ACL Festival stays rockin,’ rollin,’ greenin’

Celesia Smith

It’s not hard to picture the aftermath of a music festival.

“There were water bottles and beer cans and whatever else all over the ground,” sustainability studies sophomore Shelby Peyton said. “It was absolutely insane. It wasn’t just recyclables (on the ground). It was food and trays and queso and a bunch of nasty stuff.”

Peyton spent the past weekend at Austin City Limits Music Festival both volunteering and enjoying the music. She was taken aback by how trashed Zilker Metropolitan Park looked at the end of the night and was once again shocked when she came in to volunteer before the festival resumed the next day.

“I came in the next morning and it was absolutely all clear,” Peyton said. “It was like nothing had ever happened. All the trash was gone.”

The efforts of C3 Presents, which is a subsidiary of Live Nation, the entity that owns and operates ACL, and Austin Parks Foundation, the official charity partner of ACL, are behind Peyton’s experience. Both C3 Presents and Austin Parks Foundation work tirelessly to ensure ACL is a positive experience for not only the attendees, but the venue, Zilker Park. ACL’s positive environmental impact is achieved through the implementation of “greening” programs.

One such program in which patrons are encouraged to fill a bag with recyclables in return for a collectible T-shirt designed by a local artist is called Rock and Recycle.

Farid Mosher, senior guest services manager for C3 Presents, said the Rock and Recycle program collected over 3,000 bags of recyclables in both 2016 and 2017. The program is on track to collect even more in 2018.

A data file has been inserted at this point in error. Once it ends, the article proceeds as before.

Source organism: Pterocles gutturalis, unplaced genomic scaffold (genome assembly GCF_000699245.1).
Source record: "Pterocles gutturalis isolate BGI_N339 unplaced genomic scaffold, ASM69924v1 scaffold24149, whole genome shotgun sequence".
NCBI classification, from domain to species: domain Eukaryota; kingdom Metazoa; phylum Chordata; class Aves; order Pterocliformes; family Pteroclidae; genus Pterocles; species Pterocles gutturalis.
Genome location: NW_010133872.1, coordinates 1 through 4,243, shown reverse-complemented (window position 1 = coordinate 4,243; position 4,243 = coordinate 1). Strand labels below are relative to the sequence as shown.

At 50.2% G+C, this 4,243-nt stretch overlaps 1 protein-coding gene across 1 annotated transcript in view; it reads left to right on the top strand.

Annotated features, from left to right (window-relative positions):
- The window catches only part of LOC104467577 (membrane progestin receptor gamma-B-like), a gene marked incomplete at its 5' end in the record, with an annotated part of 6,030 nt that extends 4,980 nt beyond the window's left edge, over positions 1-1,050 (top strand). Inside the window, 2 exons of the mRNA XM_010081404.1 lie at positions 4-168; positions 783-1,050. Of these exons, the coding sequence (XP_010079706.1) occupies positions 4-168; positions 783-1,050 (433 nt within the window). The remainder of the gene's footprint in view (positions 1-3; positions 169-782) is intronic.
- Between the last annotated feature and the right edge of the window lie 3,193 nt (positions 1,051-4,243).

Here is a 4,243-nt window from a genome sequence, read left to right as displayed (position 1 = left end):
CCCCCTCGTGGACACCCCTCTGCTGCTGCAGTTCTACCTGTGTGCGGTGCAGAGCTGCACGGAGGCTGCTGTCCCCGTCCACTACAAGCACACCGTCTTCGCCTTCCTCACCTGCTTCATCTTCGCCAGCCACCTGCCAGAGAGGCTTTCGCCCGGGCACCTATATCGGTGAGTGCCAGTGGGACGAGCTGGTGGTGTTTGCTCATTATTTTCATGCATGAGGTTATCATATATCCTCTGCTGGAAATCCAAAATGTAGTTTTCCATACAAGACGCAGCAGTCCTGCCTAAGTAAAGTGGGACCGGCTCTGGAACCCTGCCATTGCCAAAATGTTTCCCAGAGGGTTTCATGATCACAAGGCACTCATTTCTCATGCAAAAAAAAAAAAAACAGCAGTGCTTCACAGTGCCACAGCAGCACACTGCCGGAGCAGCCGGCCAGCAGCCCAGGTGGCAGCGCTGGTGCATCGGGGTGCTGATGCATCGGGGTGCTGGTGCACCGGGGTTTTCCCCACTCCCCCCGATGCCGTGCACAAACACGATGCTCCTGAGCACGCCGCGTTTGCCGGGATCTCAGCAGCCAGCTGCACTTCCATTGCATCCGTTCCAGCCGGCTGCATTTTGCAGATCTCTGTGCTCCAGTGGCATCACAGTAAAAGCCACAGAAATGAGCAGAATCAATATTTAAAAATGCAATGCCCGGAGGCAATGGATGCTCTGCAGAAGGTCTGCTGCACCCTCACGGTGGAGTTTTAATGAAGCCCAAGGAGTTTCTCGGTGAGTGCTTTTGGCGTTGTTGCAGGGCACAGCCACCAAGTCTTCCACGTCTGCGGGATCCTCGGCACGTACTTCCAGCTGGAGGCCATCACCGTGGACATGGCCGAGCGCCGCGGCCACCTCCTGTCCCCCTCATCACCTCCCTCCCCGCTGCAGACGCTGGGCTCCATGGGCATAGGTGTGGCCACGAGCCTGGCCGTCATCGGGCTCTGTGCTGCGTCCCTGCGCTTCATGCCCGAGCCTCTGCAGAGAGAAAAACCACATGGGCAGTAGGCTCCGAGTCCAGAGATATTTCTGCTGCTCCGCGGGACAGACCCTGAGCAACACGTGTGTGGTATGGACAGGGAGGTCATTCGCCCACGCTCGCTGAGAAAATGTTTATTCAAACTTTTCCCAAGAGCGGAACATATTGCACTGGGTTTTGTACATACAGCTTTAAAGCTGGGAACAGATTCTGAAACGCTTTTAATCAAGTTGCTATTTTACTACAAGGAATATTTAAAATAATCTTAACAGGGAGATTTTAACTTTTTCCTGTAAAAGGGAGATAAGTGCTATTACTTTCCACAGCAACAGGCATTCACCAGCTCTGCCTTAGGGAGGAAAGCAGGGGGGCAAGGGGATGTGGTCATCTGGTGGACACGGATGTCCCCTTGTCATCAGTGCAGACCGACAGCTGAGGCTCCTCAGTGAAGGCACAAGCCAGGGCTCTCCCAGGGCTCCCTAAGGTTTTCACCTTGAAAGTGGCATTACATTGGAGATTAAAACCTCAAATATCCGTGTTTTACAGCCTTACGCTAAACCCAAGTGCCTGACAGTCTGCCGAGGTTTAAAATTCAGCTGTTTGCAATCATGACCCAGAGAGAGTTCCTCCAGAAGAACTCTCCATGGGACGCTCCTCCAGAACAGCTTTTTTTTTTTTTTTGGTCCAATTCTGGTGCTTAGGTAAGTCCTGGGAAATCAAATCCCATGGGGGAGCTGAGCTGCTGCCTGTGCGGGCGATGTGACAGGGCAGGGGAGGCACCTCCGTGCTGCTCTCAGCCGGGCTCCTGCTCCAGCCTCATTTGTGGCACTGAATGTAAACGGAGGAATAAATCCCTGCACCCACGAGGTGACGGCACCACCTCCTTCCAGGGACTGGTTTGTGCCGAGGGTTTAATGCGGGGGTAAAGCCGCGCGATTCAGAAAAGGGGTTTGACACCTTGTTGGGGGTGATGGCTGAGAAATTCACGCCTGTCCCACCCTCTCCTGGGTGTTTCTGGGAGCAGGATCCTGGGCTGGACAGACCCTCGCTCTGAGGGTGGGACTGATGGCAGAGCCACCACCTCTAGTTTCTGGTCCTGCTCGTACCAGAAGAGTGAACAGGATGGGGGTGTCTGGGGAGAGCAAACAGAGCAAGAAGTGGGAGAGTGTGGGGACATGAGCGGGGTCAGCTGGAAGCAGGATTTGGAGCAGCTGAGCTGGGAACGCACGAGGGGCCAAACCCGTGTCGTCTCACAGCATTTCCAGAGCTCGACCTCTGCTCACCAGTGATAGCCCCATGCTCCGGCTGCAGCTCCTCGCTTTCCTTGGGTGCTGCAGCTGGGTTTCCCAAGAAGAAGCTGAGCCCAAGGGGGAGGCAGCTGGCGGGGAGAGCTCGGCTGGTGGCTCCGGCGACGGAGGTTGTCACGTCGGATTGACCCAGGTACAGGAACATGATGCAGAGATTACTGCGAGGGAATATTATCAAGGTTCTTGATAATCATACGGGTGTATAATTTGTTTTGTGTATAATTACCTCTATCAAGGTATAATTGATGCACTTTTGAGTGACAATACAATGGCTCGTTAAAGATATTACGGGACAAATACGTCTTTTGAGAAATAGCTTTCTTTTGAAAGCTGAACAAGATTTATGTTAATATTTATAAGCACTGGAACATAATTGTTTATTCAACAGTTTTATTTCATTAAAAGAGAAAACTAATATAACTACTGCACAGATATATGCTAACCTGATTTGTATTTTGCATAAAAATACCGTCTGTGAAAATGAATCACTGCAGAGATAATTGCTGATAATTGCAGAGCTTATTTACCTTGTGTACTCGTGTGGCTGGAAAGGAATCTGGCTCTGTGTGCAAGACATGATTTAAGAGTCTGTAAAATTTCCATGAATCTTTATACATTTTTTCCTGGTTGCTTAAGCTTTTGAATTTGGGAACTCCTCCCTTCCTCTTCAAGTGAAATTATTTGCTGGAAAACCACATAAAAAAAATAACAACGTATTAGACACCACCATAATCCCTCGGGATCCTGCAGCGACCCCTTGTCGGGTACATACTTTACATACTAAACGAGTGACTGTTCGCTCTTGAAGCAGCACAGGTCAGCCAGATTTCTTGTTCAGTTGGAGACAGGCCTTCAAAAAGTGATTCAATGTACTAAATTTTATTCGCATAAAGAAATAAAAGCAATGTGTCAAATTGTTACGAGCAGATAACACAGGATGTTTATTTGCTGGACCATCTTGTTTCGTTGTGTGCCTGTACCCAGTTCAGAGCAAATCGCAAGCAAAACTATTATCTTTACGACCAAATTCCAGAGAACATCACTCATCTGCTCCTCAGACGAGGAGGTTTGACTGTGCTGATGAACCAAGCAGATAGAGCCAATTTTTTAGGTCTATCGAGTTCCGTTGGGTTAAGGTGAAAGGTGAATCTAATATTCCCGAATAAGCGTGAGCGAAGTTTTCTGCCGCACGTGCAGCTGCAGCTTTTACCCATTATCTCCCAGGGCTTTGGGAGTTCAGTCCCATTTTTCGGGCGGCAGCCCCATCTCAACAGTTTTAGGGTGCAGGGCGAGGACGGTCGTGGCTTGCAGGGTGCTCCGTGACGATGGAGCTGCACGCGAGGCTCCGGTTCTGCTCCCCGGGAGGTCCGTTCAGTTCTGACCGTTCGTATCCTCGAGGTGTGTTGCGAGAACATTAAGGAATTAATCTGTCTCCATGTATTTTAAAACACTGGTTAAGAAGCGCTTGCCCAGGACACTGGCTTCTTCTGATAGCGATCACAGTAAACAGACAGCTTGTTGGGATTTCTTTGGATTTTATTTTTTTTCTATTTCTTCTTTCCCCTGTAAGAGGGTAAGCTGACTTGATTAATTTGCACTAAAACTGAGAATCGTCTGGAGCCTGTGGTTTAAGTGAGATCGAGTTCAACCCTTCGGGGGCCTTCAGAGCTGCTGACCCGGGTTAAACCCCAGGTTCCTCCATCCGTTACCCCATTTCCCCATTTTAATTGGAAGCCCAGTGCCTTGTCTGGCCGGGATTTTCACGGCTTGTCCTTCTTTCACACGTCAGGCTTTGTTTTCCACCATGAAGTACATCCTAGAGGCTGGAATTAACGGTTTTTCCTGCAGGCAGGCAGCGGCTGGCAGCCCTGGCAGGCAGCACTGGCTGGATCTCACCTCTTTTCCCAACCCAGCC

Another greening program being implemented, Divert It!, aims to educate festival-goers as to what is compostable at the festival. ACL also works with ACL Eats to ensure that vendors adhere to sustainability guidelines and offer compostable food service ware.

On top of Rock and Recycle and Divert It!, ACL offers various CamelBak-sponsored hydration stations to reduce litter. Mosher said in 2017 alone, 698,404 bottles of water were filled by the hydration stations.

“With the water refill stations, it helps us in our objective to reduce single use materials like plastics and cans,” Mosher said. “What we do is permit reusable water bottles onto the festival grounds and we also have them for sale. Fans are excited about festival-branded CamelBak water bottles, for instance, and so they can purchase them on-site as well as bring in their own.”

All of these programs come together to aid in keeping Zilker Park clean throughout the festival, but the positive environmental impact of ACL extends beyond Zilker.

Allison Watkins, chief strategy officer at Austin Parks Foundation, said the funding that Austin Parks Foundation receives from ACL, which totals over $30 million over the past thirteen years, is put toward the maintenance of over 300 trails and green spaces around Austin.

“Whether you buy a one-day pass or a three-day pass or a student ticket or a military-discounted ticket, money goes back to Austin Parks Foundation,” Watkins said. “By going to this festival, (attendees) are doing something good for the community. People may not even realize it, but they are giving back in a way that not only supports the wonderful Zilker Park, but all the parks in the Austin community.”